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Sotomayor No “Reverse Racist” - Former NY Colleague

June 2, 2009

New York, NY – The head of an Hispanic civil rights group on whose board Sonia Sotomayor sat for 12 years is defending the Supreme Court nominee from what he says are unexpected and "vicious" attacks.

Before joining the federal bench, Sotomayor was a board member of the Puerto Rican Legal Defense and Education Fund, which is now known as LatinoJustice PRLDEF. Cesar Perales, the group's president and general counsel, says developments since she was nominated have been a surprise.

"We have suddenly, frankly, been thrust into the spotlight in a way we have not expected. We did not expect that if she were nominated that she would come under such vicious attack."

Some opponents have pounced on remarks Sotomayor made about judges in a 2001 speech, which they say suggests she is a "reverse racist." Perales says that charge is "silly."

"She unfortunately used words to suggest that a Hispanic woman, because of the richness of her experiences, would be better than a white male. I don't think that was what she really meant."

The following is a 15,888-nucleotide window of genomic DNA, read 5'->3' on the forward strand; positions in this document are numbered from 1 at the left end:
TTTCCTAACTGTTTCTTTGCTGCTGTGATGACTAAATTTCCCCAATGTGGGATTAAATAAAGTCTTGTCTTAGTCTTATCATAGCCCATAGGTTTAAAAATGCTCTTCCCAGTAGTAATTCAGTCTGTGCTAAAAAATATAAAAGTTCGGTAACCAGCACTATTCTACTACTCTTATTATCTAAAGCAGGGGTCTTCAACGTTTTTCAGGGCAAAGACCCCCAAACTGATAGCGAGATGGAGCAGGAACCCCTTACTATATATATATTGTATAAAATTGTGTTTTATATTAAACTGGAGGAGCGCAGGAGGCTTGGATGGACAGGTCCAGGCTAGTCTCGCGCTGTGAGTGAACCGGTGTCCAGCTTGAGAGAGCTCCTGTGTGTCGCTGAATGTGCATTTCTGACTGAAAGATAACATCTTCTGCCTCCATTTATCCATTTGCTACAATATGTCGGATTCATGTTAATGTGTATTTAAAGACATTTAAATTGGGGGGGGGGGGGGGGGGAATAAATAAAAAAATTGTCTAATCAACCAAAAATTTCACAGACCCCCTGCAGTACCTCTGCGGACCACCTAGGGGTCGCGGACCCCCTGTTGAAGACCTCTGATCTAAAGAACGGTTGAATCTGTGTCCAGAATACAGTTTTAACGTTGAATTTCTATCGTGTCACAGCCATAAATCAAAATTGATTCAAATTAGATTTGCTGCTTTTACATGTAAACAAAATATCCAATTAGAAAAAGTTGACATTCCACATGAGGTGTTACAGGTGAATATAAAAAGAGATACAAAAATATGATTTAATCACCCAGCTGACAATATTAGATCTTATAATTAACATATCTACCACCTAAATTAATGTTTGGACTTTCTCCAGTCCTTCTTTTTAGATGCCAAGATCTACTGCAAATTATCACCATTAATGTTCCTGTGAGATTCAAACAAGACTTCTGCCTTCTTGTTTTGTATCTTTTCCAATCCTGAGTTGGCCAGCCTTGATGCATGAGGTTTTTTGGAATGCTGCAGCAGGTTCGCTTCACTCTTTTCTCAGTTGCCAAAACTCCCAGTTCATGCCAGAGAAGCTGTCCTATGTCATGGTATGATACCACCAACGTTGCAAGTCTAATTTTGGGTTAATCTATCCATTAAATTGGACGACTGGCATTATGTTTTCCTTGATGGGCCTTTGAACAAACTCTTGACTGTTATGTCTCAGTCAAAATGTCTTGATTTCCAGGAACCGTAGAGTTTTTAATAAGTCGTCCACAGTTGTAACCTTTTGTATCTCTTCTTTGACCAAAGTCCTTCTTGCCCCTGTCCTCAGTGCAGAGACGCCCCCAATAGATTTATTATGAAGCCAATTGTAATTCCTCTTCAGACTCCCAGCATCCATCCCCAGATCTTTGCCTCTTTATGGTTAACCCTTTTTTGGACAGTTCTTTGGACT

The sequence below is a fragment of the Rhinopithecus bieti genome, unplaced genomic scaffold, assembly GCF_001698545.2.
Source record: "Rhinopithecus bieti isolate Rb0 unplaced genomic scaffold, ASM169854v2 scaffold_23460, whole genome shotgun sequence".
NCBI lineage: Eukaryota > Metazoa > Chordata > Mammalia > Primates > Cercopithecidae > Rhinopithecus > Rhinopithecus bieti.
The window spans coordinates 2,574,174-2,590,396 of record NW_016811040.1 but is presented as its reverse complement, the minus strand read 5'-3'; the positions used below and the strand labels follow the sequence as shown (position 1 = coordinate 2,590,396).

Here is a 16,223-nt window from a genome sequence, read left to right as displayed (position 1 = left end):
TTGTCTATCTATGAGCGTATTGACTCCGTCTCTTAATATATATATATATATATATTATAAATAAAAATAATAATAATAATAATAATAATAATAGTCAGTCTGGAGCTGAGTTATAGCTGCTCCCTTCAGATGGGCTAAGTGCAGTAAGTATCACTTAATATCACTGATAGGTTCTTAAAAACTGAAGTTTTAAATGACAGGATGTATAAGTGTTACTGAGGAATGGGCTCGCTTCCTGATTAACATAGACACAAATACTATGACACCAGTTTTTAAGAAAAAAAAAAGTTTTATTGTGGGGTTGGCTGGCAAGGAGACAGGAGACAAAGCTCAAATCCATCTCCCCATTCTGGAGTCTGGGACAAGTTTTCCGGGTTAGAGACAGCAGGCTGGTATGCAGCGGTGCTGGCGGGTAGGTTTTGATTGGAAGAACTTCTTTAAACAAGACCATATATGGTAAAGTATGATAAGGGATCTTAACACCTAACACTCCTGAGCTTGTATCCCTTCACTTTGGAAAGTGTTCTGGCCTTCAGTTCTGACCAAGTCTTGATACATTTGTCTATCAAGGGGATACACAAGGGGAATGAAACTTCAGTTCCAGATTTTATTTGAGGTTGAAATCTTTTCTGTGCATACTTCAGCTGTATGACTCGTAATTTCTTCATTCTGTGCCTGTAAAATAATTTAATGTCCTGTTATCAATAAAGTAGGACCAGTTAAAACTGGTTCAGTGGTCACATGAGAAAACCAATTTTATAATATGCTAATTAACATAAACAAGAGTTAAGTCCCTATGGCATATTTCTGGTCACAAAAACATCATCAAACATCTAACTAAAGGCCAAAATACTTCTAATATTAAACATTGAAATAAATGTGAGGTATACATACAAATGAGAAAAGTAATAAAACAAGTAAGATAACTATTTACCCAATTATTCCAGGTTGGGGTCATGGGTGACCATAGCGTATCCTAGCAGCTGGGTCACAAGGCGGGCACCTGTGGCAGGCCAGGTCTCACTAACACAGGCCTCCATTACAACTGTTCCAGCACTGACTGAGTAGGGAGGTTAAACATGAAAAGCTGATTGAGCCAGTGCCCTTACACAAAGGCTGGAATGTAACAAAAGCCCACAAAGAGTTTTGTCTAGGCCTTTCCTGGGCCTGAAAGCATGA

Perales says Sotomayor has spent all of her life with peoples of all races and backgrounds, and no one in the world, he says, has ever called her a "reverse racist."

Other opponents say Sotomayor's 12 years as a leader of a Hispanic civil rights group which brought many discrimination claims will slant her decisions on the bench. Perales labels that charge "absolutely ridiculous."

"Her advocacy on behalf of the civil rights of people is not something that in any way can be held against her. It is in the highest tradition of American jurisprudence. When you have a judge who has served 17 years on the federal bench, who's got a record that can be examined, and to somehow suggest that at this point, she is no longer going to be able to be a good judge, that now she is going to allow her ethnicity, her experiences, to totally dominate her thinking and not allow her to make solid judgments. She's a top-flight judge and has been for 17 years and the record shows that."

Perales says he thinks Sotomayor's chances of being confirmed are very good.

"If the best that the enemies of the progressive thinkers in this country can do is to suggest that she somehow is a racist – if that's the best they can come up with, it's not going to be much of a confirmation hearing - it's going to go very, very smoothly."

Sotomayor, President Obama's choice to replace outgoing Justice David Souter, would be the first Hispanic justice on the court.

Mark Scheerer, Public News Service - NY